Chromogranin A

Circulating levels of CGA are influenced by cardiovascular diseases, which are also known risk factors of AF such as hypertension, heart failure, or acute coronary syndrome [4,3032].

Nevertheless, no data is available on CGA in the context of AF. In our study we measured lower levels of CGA in patients with AF, a finding that does not directly support our hypothesis as AF being stress-related or vice versa. Given that the adrenergic system has huge impact on the development of AF [33], we expected higher levels of CGA as a surrogate for increased sympathoadrenergic tone. However, studies have also shown the importance of a balanced sympathetic/parasympathetic system since an increased vagal tone can also cause AF, that could at least partly explain the effects of ganglionated plexi ablation [3439]. Low levels of CGA might be an indicator of a dysbalanced autonomic tone with an increased vagal tone and therefore an indicator or the causal fact of AF. There are data about patients treated with cryoballoon as well as radiofrequency ablation and additional ganglionic plexi modification (decreasing vagal tone) showing better rates of AF freedom [36,4045]. This might be very speculative; however, this vagal modification resulting in a decreased tone of parasympathetic nervous system might thereby also translate in an increase of CGA (as a marker of sympathetic activity) after ablation. This would also explain the time course of CGA in our study. Patients without AF recurrence showed an increase of CGA (restoration of a balanced autonomic signalling) whereas patients with AF recurrence did not show a significant increase of CGA levels.

Clinical implications and future perspective

Current success rates for PVI are reported with 60–70% after one year [18,46]. General use of more complex ablation strategies like additional ablation lines or CFAE mapping failed to improve success rates [47]. As a consequence individually tailored approaches of ablation seem necessary. Individual mechanisms like stress-related AF, vagal AF or obesity have to be considered to choose the optimal treatment. Our study findings support ET-1, MCP-1 and CGA as promising novel biomarkers for AF. Thus, they may help guiding the individual therapy and improving success rates in addition to other variables like MRI, genetic analysis, etc. [4850]. The results of our study are hypothesis generating suggesting ET-1 actually being a marker for AF, MCP-1 might be stress- but not AF-related, while CGA being inversely related with AF speculating a role of vagal tone. Nevertheless, further studies dealing with the detailed role of these biomarkers are required to elucidate their value in a clinical setting.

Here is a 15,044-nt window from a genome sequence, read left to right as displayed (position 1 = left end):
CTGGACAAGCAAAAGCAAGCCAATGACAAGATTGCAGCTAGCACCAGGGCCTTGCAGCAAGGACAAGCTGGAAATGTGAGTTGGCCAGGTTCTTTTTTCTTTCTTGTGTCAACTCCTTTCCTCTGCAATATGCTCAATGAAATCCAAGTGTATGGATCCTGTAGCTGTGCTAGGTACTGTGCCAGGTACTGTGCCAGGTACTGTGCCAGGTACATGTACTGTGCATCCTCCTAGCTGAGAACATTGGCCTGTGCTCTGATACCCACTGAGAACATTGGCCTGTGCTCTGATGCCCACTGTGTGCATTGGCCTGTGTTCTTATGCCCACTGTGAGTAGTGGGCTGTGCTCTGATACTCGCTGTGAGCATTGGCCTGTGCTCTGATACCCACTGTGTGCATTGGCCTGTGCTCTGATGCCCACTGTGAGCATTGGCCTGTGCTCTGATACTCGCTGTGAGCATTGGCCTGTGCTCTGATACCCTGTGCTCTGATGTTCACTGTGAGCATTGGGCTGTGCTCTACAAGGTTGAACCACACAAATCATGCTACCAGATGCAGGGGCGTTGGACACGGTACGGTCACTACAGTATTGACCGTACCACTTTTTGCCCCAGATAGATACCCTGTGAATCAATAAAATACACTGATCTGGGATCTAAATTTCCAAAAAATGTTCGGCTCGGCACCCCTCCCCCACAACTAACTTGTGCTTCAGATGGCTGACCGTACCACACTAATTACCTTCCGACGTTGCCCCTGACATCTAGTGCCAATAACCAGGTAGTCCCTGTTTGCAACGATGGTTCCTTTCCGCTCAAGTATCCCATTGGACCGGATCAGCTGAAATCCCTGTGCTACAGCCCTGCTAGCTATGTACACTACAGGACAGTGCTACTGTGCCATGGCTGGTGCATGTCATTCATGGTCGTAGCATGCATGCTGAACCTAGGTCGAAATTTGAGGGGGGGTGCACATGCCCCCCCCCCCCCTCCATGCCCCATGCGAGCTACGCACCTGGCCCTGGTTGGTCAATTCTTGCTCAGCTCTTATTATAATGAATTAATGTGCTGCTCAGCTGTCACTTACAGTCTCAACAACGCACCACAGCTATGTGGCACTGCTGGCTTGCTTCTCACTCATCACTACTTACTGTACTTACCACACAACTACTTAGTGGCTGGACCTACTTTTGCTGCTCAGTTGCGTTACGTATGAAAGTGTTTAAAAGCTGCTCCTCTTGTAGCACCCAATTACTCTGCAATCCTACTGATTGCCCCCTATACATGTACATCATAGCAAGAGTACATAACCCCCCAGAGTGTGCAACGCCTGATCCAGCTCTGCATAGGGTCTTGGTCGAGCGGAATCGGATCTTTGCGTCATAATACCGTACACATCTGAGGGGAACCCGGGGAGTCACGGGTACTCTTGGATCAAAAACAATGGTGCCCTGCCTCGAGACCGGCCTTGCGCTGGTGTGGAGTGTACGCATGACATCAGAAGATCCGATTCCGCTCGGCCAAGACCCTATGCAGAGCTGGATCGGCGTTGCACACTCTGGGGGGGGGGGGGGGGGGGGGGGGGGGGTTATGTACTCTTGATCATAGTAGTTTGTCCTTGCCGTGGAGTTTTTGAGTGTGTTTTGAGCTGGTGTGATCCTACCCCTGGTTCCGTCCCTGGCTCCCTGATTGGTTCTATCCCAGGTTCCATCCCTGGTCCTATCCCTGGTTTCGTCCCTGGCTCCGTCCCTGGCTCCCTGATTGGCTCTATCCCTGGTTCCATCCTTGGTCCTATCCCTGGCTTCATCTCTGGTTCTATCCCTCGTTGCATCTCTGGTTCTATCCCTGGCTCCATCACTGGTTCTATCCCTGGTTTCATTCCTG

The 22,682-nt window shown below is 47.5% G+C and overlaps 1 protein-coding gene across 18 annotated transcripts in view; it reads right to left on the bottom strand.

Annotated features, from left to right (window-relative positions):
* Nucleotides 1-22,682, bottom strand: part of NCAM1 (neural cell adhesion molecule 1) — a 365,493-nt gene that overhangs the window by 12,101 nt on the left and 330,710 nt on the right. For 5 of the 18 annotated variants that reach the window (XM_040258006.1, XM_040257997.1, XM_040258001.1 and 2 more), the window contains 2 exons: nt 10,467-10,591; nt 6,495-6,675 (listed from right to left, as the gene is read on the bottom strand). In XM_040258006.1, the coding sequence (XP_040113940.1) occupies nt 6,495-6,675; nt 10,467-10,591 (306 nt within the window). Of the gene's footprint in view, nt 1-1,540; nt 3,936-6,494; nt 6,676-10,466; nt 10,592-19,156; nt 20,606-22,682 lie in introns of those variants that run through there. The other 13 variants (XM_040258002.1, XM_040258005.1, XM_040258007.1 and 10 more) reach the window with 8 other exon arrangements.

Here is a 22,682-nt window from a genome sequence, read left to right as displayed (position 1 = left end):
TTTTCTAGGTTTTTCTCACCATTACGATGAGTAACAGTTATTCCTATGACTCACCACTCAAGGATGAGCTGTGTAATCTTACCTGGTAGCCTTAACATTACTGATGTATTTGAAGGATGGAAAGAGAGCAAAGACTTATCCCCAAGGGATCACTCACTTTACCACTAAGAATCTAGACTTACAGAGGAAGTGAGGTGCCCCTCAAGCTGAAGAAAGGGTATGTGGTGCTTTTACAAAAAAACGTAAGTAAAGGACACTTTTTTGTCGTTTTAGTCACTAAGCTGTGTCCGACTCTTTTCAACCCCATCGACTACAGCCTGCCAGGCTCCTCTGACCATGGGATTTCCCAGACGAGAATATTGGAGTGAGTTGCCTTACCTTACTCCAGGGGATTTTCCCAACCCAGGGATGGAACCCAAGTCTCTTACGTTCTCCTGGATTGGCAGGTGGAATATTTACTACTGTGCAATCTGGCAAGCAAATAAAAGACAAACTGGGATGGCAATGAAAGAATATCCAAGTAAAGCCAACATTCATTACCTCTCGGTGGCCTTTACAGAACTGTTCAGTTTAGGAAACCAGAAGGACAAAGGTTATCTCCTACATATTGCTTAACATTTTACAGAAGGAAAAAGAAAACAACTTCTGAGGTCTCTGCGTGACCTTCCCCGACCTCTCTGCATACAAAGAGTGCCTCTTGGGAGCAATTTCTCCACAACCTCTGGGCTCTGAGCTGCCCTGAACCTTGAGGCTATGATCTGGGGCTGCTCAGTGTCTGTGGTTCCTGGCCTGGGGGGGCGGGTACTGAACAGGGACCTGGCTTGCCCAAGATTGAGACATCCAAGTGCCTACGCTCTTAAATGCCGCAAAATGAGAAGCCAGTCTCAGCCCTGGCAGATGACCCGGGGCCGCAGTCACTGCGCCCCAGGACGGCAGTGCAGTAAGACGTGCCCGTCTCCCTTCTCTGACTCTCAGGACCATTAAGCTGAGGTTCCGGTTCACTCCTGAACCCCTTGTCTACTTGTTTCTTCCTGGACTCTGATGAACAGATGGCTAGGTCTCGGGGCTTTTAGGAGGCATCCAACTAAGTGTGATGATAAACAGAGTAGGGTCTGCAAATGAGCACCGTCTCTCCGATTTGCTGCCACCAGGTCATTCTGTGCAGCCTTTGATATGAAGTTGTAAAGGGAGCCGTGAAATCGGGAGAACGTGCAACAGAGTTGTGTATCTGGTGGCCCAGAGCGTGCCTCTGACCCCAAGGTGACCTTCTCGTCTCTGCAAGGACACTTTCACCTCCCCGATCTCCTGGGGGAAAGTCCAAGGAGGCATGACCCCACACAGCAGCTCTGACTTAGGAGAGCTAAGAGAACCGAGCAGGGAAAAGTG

Limitations

A main limitation of our study is the short follow-up period of three months. In our study about 80% of our patients were still in sinus rhythm three months after ablation and a longer follow-up period might identify more patients with later AF recurrence. Our study results therefore only allow to draw conclusions regarding a short-term recurrence of AF or restoration of sinus rhythm but not a long-term ablation success.

To detect AF recurrence we used 24h Holter ECG recordings and patients’ reports on AF related symptoms as recommended by current guidelines. However, using those assessments we cannot detect AF recurrence in 100%, especially in case of asymptomatic episodes. The only alternative are implantable loop recorders that cannot be implanted routinely in all patients at the moment. Nevertheless, we think that this approach is acceptable for the purpose of our study, to evaluate stress biomarkers in the context of AF symptoms.

Furthermore, our study evaluated a heterogeneous population including patients with paroxysmal as well as persistent AF. Due to small sample sizes (especially in the persistent AF group) no separate analysis was possible. As a consequence we cannot rule out different biomarker patterns between these two entities of AF.

Further studies are necessary to put our findings in the context of a long-term follow-up and to explain the underlying pathophysiology. As an independent replication of our findings in a larger cohort is needed, our current study has to be called hypothesis generating potentially guiding strategies for future studies.